Heat and bearings: Coping with shaft expansion


Axial shaft expansion can be an issue in machines that generate or use heat in operation. In industrial hot gas fans, the heat is transmitted through the shaft. In paper machine drying cylinders, hot steam is passed through a hollow shaft directly through the bearing bore. There are a number of ways to allow bearings to handle the linear expansion of a shaft. The most common are:

1. Locate (fix) one bearing in the housing, and allow the other bearing axial freedom (non-locating).

SRB - SRB Expansion

2. Choose bearing types that allow one bearing to act as the locating bearing, and allow the other bearing to accommodate the shaft expansion internally. Prevent both bearing outer rings from moving axially.

CARB - SRB Drying Cylinder

CARB (SKF's Compact Aligning Roller Bearing) bearings are capable of accommodating linear expansion, misalignment and heavy loads simultaneously.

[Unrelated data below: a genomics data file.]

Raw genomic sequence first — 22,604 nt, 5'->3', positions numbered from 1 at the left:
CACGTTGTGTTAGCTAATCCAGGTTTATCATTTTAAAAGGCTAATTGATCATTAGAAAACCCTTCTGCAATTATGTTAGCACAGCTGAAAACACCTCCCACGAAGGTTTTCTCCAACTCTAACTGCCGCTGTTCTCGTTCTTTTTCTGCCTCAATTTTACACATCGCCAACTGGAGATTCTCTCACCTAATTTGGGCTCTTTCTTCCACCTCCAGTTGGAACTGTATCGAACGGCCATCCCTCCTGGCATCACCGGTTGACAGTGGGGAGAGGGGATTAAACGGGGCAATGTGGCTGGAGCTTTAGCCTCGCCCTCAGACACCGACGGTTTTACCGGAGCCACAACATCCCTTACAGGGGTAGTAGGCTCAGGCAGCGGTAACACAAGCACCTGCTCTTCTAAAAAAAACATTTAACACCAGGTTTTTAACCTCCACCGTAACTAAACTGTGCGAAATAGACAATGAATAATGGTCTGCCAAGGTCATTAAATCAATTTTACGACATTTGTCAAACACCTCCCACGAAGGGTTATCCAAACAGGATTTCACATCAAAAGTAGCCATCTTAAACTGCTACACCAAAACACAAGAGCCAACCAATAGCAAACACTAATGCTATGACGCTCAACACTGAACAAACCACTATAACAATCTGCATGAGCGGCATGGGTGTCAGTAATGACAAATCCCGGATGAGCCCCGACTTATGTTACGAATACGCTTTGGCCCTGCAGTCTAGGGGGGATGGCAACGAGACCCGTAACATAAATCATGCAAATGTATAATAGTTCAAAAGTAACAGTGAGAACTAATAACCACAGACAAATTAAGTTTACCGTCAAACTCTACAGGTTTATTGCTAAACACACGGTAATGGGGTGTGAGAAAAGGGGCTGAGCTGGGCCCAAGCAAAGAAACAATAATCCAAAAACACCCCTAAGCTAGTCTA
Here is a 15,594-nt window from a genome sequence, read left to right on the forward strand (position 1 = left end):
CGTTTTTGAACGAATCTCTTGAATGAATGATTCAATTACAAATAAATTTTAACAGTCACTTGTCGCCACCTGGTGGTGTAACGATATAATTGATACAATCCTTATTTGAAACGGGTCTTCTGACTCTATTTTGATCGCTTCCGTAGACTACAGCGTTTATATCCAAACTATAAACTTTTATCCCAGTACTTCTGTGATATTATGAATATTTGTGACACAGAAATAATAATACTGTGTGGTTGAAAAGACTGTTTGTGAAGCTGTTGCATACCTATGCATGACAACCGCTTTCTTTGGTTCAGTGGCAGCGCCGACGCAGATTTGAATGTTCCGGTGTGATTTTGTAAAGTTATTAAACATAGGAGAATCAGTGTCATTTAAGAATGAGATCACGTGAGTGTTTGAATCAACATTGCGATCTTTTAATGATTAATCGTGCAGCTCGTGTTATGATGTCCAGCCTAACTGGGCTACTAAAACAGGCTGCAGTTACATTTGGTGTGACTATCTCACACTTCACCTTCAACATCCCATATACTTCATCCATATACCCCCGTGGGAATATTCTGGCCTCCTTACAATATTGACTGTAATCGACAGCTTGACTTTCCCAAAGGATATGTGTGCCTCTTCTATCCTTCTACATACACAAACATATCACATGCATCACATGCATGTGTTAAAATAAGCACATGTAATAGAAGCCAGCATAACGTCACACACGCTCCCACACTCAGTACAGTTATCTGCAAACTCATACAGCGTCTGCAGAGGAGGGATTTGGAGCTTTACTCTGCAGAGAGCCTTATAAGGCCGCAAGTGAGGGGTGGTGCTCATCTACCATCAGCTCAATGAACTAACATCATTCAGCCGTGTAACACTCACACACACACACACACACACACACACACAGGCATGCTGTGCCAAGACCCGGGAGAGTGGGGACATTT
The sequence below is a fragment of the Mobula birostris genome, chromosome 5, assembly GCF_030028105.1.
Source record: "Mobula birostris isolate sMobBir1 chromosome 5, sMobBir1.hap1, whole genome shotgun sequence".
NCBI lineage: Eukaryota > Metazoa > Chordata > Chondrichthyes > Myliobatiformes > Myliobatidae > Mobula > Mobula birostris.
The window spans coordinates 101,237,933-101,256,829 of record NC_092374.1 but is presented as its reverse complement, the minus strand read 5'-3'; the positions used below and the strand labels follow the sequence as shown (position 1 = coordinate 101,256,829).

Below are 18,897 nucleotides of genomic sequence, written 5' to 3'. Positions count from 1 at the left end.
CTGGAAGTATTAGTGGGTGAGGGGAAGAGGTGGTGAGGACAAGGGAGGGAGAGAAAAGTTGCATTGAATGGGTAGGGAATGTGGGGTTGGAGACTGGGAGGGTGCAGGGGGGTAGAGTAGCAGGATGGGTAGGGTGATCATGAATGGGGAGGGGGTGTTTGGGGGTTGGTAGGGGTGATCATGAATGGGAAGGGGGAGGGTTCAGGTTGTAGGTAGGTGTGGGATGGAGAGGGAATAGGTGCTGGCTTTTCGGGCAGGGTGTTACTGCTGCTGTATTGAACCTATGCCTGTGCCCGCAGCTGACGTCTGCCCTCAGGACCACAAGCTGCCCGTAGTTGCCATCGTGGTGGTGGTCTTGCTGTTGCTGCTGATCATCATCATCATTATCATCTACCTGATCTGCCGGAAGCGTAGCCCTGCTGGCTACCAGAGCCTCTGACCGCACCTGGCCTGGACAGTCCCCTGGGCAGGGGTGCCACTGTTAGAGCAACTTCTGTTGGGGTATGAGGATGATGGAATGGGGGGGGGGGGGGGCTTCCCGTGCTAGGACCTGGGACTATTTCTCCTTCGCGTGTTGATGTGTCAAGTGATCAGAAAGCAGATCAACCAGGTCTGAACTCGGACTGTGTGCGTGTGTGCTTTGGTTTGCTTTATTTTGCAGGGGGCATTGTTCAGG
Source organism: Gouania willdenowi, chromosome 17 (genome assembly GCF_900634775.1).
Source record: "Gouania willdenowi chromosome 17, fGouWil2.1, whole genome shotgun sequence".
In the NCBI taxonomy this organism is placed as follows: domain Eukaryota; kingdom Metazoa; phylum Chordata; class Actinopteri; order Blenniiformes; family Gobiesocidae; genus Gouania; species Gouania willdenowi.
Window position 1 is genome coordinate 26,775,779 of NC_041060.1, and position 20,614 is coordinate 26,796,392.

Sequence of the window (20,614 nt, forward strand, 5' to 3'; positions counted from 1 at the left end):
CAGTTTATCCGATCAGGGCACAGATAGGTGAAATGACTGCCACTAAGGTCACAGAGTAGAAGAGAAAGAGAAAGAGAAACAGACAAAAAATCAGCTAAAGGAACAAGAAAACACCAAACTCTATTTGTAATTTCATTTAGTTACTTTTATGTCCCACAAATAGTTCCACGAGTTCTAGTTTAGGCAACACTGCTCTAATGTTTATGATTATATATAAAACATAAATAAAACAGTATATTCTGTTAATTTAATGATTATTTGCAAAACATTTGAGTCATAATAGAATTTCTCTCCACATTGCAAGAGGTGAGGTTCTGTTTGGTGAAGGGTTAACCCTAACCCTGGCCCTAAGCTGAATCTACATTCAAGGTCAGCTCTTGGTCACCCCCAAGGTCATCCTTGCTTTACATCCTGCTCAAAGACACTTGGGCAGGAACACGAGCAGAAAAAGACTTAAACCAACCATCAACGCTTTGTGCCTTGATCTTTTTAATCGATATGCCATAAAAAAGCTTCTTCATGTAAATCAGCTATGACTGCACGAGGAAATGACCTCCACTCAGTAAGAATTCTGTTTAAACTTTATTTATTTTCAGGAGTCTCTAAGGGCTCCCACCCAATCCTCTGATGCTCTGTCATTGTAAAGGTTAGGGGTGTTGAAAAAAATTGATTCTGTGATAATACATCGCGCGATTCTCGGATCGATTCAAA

How much expansion can we expect from a paper machine drying cylinder? Approximately 6 microinches (0.000006") per 1 degree Fahrenheit, per inch of shaft length. (This expansion rate depends on the material in use; gray cast iron is typical.)

Using the expansion rate above, how much could the shaft grow if there was a temperature rise of 200 degrees F (111 degrees Celsius) in the machine, and the bearings are 400 inches (10.2 meters) from center-to-center?

Just multiply the numbers together: 0.000006" /°F / " x 200 " x 400" = 0.480", or just under 1/2" (~12mm)

There are other ways to accommodate thermal expansion. Contact your local SKF Applications Engineering Service for assistance.

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